July deadline looms to fill out survey

Change in form of government study

There are only four questions to answer in a survey regarding the pending change in Grand County’s form of government, and while no question requires a written essay to answer – simply circle a number or provide a checkmark on the appropriate line – the answer to each question will go a long way in helping members of the committee studying the issue make up their collective mind.

Time is of the essence. The deadline to submit a survey is July 5. The committee on June 14 agreed to reach out to residents during Independence Day festivities at Swanny Park, where they will have a booth. Until then, people interested in weighing in can contact Grand County administration and fill out a survey at the courthouse, or email the committee at [email protected].

In an effort to keep someone from possibly “stuffing the ballot box,” as it were, a tight handle on the surveys will be used. To date, about 130 people who have attended one of three open houses held earlier this month have completed the survey. They represent about 1 percent of the population, give or take a point or two, which probably isn’t adequate for an accurate extrapolation.

Here are the four questions for people to study before they ask for a survey.

Question 1: Which of the four forms of Utah government would be the best option for Grand County? Rank in order of preference, with one being the best and four the worst.

  • Commission, three people with legislative and executive power
  • Expanded commission of five or seven with legislative and executive power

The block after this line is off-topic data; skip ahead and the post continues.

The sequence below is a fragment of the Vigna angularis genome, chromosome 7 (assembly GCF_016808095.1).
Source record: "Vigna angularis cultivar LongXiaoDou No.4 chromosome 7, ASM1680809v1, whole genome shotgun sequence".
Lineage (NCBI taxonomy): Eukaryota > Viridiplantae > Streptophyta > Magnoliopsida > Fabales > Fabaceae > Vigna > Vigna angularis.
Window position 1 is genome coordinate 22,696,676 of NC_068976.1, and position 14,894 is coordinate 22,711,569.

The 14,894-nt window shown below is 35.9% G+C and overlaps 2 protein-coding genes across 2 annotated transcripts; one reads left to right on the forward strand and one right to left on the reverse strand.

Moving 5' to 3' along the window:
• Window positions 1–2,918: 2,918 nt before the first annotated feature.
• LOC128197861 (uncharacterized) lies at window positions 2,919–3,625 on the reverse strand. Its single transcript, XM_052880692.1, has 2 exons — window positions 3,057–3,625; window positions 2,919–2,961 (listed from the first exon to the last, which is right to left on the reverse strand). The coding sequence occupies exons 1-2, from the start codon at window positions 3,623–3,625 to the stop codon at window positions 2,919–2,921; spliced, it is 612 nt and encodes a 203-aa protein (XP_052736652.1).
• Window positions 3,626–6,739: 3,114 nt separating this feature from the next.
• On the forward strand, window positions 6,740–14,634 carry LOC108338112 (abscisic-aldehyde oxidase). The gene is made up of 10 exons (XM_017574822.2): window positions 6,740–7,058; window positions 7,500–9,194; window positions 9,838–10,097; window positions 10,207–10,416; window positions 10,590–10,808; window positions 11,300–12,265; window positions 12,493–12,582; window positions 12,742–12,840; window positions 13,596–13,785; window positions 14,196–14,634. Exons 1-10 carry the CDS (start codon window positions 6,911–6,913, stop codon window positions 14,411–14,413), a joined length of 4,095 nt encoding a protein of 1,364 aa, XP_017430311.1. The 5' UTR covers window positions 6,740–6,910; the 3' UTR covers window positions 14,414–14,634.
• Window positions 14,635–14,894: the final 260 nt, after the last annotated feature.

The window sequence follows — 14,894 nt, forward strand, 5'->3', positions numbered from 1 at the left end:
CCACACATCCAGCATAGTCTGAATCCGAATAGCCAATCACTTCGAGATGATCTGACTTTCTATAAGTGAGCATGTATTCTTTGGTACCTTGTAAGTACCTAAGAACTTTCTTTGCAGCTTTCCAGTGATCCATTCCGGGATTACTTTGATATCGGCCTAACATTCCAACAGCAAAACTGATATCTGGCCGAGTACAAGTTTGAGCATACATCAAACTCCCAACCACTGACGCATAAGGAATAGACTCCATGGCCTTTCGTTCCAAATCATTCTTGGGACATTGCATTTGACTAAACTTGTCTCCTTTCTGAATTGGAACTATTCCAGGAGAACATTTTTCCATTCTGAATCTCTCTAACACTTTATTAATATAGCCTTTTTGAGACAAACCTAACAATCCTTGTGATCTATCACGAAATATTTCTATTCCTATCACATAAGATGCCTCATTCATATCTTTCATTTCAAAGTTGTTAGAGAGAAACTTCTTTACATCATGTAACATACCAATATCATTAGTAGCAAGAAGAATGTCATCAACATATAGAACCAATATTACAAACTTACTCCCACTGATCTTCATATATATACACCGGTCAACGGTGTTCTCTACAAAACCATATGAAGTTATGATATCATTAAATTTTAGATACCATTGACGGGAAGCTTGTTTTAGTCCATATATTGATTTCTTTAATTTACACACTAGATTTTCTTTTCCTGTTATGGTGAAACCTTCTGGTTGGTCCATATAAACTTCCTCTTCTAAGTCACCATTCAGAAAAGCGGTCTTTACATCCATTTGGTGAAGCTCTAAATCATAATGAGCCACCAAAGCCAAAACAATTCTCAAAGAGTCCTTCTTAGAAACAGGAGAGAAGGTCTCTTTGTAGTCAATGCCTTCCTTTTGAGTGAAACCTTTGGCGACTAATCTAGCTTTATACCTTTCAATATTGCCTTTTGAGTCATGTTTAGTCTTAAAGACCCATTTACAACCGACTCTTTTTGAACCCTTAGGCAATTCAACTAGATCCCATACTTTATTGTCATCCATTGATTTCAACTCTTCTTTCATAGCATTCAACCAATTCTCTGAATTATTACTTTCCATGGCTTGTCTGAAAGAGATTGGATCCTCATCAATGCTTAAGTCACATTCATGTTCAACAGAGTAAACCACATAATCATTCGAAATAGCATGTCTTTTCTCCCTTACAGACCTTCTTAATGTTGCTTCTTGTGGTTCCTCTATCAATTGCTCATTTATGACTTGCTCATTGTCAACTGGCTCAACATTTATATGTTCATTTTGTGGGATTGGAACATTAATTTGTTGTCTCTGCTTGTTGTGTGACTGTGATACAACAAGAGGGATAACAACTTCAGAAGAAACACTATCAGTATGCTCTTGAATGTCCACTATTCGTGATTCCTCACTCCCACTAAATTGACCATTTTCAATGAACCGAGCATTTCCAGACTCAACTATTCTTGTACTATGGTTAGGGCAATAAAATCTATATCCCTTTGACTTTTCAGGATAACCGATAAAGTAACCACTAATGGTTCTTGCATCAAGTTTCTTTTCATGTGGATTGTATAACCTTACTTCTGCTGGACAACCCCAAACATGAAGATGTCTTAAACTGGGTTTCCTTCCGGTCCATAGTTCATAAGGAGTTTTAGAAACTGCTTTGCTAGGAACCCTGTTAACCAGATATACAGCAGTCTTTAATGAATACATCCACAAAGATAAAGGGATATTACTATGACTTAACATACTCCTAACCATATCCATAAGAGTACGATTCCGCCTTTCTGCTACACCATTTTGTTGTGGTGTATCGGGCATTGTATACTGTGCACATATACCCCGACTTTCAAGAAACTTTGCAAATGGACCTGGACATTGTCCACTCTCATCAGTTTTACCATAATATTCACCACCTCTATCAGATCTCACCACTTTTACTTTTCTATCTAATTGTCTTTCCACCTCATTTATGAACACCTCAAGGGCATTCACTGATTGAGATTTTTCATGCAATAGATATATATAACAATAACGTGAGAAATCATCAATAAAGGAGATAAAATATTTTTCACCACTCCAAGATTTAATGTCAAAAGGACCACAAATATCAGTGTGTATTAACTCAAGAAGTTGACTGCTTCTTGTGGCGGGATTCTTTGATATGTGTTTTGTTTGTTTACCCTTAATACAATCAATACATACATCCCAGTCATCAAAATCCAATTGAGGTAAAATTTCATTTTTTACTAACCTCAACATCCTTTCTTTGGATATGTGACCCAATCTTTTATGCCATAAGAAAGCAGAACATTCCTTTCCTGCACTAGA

• Council of three, five, seven or nine with legislative power and an elected executive, or mayor, who has executive and veto power
  • Council of three, five, seven or nine, with legislative power and a hired county manager with executive power

Question 2: Circle the ideal number of members on a commission or council: 3, 5, 7 or 9 – note: commission forms of government typically have three, five or seven members while council forms can have three, five, seven or nine members.

Question 3: Are you in favor of commissioners or council members being full time, part time or a mixture?

  • Full time
  • Part time
  • Mixture of both

Question 4: Prioritize how you would prefer to vote for commissioners or council members. Rank in order of preference, with 1 being the best and 3 the worst:

  • All by district
  • All at large
  • A combination of districts and at large.
Cricket Green

When the study committee met June 14, Cricket Green was the only member staunchly opposed to districts, saying it is difficult getting people to run for office in a county like Grand with a relatively small population.

There were also concerns regarding gerrymandering, where districts can be drawn based not on raw population figures, but politics. In the end, it was decided to postpone taking action in favor of meeting with experts in drawing district maps.

In another postponement, the committee declined to take action on hiring a law firm that would be tasked with drafting the new form of government once it’s hammered out – and Grand County Attorney Christina Sloan can review the proposed draft.

Bob Greenberg

Member Bob Greenberg said local attorney Steve Russell offered to do the work for a maximum of $3,000 for the estimated 20 hours worth of work. Two other law firms also might be considered: Snell & Wilmer and Parr Brown, both based out of the Wasatch Front and two firms that have tangled over the change of government issue.

The Grand County Republican Party retained Snell & Wilmer to represent it in a lawsuit against Grand County earlier this year when it tried to take control of the process of changing the county’s form of government.

Snell & Wilmer would have to receive a waiver from the county if it is to represent the committee. Parr Brown represented the county and prevailed in the litigation, but it is unknown if they had been contacted as proposed. The committee voted 4-1 to postpone action. Chair Steven Stocks was the no vote, arguing it’s time for the committee to move forward.

The study committee next meets at noon Friday, June 21, at council chambers in the Grand County Courthouse.